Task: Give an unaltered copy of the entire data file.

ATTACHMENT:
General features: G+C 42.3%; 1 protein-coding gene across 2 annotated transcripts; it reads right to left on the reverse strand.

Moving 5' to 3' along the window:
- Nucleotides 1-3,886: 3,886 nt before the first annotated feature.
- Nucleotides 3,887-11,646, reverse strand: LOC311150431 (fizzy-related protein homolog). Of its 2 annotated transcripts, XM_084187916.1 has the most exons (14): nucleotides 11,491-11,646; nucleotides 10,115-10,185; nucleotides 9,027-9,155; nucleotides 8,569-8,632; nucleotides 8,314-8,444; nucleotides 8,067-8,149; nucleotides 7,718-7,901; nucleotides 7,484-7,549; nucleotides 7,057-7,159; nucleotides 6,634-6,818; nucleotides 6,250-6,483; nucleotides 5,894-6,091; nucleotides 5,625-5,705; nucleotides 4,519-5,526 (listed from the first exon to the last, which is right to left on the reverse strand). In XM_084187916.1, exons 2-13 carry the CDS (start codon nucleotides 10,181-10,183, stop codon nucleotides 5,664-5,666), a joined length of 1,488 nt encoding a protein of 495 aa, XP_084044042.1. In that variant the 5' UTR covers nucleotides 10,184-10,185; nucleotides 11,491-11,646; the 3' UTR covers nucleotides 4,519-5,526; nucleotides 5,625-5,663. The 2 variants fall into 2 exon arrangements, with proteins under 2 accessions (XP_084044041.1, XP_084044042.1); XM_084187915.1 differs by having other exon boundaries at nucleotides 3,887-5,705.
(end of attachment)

General features: G+C 42.3%; 1 protein-coding gene across 2 annotated transcripts; it reads right to left on the reverse strand.

Moving 5' to 3' along the window:
- Nucleotides 1-3,886: 3,886 nt before the first annotated feature.
- Nucleotides 3,887-11,646, reverse strand: LOC311150431 (fizzy-related protein homolog). Of its 2 annotated transcripts, XM_084187916.1 has the most exons (14): nucleotides 11,491-11,646; nucleotides 10,115-10,185; nucleotides 9,027-9,155; nucleotides 8,569-8,632; nucleotides 8,314-8,444; nucleotides 8,067-8,149; nucleotides 7,718-7,901; nucleotides 7,484-7,549; nucleotides 7,057-7,159; nucleotides 6,634-6,818; nucleotides 6,250-6,483; nucleotides 5,894-6,091; nucleotides 5,625-5,705; nucleotides 4,519-5,526 (listed from the first exon to the last, which is right to left on the reverse strand). In XM_084187916.1, exons 2-13 carry the CDS (start codon nucleotides 10,181-10,183, stop codon nucleotides 5,664-5,666), a joined length of 1,488 nt encoding a protein of 495 aa, XP_084044042.1. In that variant the 5' UTR covers nucleotides 10,184-10,185; nucleotides 11,491-11,646; the 3' UTR covers nucleotides 4,519-5,526; nucleotides 5,625-5,663. The 2 variants fall into 2 exon arrangements, with proteins under 2 accessions (XP_084044041.1, XP_084044042.1); XM_084187915.1 differs by having other exon boundaries at nucleotides 3,887-5,705.